• WATN?: Well wow. This might just be the most amazing "Where Are They Now?" entry of all time. Longtime swingnuts will remember our enthusiasm for Democrat Travis Childers, who pulled off an extremely unlikely upset in the MS-01 special election back in 2008. Childers unfortunately but unsurprisingly was swept out in last year's red tide, but during those salad days of '08, he spanked conservative Republican Southaven Mayor Greg Davis not once, not twice, but on three separate occasions in a single year, thanks to Mississippi's system of runoffs. Davis turned out to be a pretty hapless figure; his physical resemblance to Nathan Lane led us to liken him to Lane's Max Bialystock character in "The Producers." But we never would have suspected this:
Receipts from embattled Southaven Mayor Greg Davis reveal that he had the city pay for wide-ranging expenses including thousands of dollars worth of liquor, expensive dinners at a local restaurant and a visit to an adult store catering to gay men while on a recruitment trip to Canada.
As details emerged Thursday from the receipts, provided by state auditors to Southaven aldermen and subsequently obtained by The Commercial Appeal, Davis conceded publicly for the first time in an interview with The CA that he is gay and has struggled to keep the issue from affecting his public life as mayor of Mississippi's third-largest city.
"At this point in my life and in my career, while I have tried to maintain separation between my personal and public life, it is obvious that this can no longer remain the case," Davis said Thursday afternoon at his Southaven home. "While I have performed my job as mayor, in my opinion, as a very conservative, progressive individual -- and still continue to be a very conservative individual -- I think that it is important that I discuss the struggles I have had over the last few years when I came to the realization that I am gay."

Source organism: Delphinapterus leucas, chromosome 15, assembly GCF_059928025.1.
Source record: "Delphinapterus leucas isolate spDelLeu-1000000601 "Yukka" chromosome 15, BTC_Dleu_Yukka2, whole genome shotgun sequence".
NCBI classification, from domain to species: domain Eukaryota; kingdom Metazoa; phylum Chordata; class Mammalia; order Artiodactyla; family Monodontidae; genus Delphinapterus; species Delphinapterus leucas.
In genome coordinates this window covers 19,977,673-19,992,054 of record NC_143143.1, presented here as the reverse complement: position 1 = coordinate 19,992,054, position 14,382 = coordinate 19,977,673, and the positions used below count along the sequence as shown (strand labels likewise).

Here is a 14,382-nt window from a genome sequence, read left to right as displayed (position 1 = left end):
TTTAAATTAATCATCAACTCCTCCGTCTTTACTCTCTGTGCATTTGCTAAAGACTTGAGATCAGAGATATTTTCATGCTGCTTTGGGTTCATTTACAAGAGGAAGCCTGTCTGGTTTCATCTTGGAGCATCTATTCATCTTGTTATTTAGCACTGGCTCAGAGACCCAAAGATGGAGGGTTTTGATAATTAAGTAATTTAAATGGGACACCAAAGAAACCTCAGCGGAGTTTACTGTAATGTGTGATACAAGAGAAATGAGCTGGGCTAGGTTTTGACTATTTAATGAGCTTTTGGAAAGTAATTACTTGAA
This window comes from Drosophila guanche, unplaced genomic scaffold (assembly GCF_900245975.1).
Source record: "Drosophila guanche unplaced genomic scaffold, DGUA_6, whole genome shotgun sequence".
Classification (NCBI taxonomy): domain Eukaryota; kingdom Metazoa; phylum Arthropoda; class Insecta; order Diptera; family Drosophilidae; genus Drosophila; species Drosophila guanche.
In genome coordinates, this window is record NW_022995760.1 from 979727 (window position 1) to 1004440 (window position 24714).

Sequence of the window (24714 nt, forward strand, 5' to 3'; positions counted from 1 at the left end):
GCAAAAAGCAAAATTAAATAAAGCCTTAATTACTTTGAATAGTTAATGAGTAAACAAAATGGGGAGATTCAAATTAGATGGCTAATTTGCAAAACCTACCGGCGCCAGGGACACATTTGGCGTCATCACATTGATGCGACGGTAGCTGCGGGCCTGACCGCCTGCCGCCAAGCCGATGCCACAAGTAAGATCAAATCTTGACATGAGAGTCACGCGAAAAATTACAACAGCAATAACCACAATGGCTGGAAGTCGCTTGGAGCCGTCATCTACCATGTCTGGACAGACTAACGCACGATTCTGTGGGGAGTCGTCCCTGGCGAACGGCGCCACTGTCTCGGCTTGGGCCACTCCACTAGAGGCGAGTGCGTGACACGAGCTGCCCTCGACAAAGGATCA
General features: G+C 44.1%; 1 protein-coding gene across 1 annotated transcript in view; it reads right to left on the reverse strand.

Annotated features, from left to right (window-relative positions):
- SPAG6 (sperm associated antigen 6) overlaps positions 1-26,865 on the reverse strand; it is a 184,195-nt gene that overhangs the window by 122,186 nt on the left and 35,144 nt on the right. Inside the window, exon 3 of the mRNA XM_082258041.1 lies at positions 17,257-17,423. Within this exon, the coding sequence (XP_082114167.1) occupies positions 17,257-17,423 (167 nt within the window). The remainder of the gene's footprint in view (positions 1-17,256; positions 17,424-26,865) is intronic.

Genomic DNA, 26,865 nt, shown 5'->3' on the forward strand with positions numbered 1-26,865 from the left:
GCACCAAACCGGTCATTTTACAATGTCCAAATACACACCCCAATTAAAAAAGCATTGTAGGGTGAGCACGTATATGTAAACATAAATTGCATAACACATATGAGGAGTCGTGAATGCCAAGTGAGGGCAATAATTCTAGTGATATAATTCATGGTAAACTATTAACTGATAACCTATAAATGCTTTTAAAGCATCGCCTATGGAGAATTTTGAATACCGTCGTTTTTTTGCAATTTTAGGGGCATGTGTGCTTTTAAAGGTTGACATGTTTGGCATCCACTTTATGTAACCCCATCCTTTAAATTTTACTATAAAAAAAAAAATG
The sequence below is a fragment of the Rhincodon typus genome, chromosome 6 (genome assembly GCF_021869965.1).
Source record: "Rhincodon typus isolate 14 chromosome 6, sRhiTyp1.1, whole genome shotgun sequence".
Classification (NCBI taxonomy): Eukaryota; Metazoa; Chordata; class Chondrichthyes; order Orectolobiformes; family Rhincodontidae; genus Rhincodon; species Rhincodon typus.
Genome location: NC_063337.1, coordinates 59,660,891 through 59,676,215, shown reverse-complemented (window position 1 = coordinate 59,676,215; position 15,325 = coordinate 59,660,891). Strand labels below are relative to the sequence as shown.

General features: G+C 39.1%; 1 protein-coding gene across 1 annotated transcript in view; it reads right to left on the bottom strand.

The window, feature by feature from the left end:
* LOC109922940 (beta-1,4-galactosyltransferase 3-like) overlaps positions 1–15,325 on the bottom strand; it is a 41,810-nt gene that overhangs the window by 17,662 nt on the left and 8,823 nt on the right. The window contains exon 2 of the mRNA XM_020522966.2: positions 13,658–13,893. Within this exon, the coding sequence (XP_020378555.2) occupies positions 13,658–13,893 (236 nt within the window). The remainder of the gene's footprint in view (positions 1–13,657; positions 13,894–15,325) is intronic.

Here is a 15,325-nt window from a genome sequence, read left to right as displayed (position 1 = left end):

Wow. And what a remarkable way for this to emerge: because he billed his sex shop receipts to the city! It almost makes you wonder if he wanted to get caught. Pretty stunning, all around. (Huge hat-tip to AndrewMN)
• RI Redistricting: Criminy! For such a small state, Rhode Island sure is going through a lot of congressional plans. After a whole bunch of whining that the most recent proposal shifted too many people between the state's two districts, the redistricting committee decided to release yet another map which features smaller shifts. This madness should all be over today, when the panel is scheduled to vote on a plan to recommend to the legislature.
• TX Redistricting: Democrats and Republicans have finally reached a deal on a new primary date for Texas: The old one became unworkable once the Supreme Court stayed implementation of court-drawn interim maps. A single primary will now be held on April 3rd, with a runoff on June 5. Filing for legislative and congressional races is currently open until Dec. 19, but it will re-open once new maps are put in place and will then close again on Feb. 1. Of course, this depends on actually getting new maps some time before Feb. 1, so if that doesn't happen, this will all need to get revisited once more.
One side-note is that this is a defeat for Rick Perry, who wanted to split the primaries in two so that the presidential contest could still be held on March 6, when he'd be able to benefit from it more thanks to the earlier date. (Not that it matters in real life, given his terrible standing in the polls.) But even most Republicans didn't want two primaries, and it led to some entertaining cat fud getting flung back and forth between the warring factions. That's all over… for now, though as I say above, we could be back to this fight all over again in January.